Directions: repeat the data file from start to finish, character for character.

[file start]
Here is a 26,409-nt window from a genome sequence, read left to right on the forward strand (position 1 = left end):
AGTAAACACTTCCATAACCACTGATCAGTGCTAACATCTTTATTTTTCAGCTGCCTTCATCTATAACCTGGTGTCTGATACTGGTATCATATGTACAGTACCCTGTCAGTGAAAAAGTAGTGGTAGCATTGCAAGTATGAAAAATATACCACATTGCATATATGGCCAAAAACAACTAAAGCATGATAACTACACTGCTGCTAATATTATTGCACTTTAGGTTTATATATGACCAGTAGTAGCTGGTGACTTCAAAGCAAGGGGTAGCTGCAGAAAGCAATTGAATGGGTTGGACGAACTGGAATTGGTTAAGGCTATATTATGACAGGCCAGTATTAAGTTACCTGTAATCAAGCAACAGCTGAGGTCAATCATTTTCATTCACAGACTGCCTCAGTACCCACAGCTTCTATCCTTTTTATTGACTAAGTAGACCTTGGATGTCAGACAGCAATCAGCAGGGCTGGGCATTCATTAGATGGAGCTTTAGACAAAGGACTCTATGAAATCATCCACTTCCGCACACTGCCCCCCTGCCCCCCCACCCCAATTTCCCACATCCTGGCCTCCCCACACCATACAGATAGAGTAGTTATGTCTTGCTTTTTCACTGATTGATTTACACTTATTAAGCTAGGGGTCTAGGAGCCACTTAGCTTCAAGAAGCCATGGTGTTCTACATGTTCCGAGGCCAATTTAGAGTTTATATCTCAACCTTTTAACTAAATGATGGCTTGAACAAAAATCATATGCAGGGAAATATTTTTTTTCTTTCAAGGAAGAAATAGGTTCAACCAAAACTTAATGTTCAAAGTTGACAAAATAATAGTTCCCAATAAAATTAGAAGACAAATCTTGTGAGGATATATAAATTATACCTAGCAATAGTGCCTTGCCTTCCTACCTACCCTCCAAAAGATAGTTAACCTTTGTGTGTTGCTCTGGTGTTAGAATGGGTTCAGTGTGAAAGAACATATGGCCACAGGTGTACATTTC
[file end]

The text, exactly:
Here is a 26,409-nt window from a genome sequence, read left to right on the forward strand (position 1 = left end):
AGTAAACACTTCCATAACCACTGATCAGTGCTAACATCTTTATTTTTCAGCTGCCTTCATCTATAACCTGGTGTCTGATACTGGTATCATATGTACAGTACCCTGTCAGTGAAAAAGTAGTGGTAGCATTGCAAGTATGAAAAATATACCACATTGCATATATGGCCAAAAACAACTAAAGCATGATAACTACACTGCTGCTAATATTATTGCACTTTAGGTTTATATATGACCAGTAGTAGCTGGTGACTTCAAAGCAAGGGGTAGCTGCAGAAAGCAATTGAATGGGTTGGACGAACTGGAATTGGTTAAGGCTATATTATGACAGGCCAGTATTAAGTTACCTGTAATCAAGCAACAGCTGAGGTCAATCATTTTCATTCACAGACTGCCTCAGTACCCACAGCTTCTATCCTTTTTATTGACTAAGTAGACCTTGGATGTCAGACAGCAATCAGCAGGGCTGGGCATTCATTAGATGGAGCTTTAGACAAAGGACTCTATGAAATCATCCACTTCCGCACACTGCCCCCCTGCCCCCCCACCCCAATTTCCCACATCCTGGCCTCCCCACACCATACAGATAGAGTAGTTATGTCTTGCTTTTTCACTGATTGATTTACACTTATTAAGCTAGGGGTCTAGGAGCCACTTAGCTTCAAGAAGCCATGGTGTTCTACATGTTCCGAGGCCAATTTAGAGTTTATATCTCAACCTTTTAACTAAATGATGGCTTGAACAAAAATCATATGCAGGGAAATATTTTTTTTCTTTCAAGGAAGAAATAGGTTCAACCAAAACTTAATGTTCAAAGTTGACAAAATAATAGTTCCCAATAAAATTAGAAGACAAATCTTGTGAGGATATATAAATTATACCTAGCAATAGTGCCTTGCCTTCCTACCTACCCTCCAAAAGATAGTTAACCTTTGTGTGTTGCTCTGGTGTTAGAATGGGTTCAGTGTGAAAGAACATATGGCCACAGGTGTACATTTC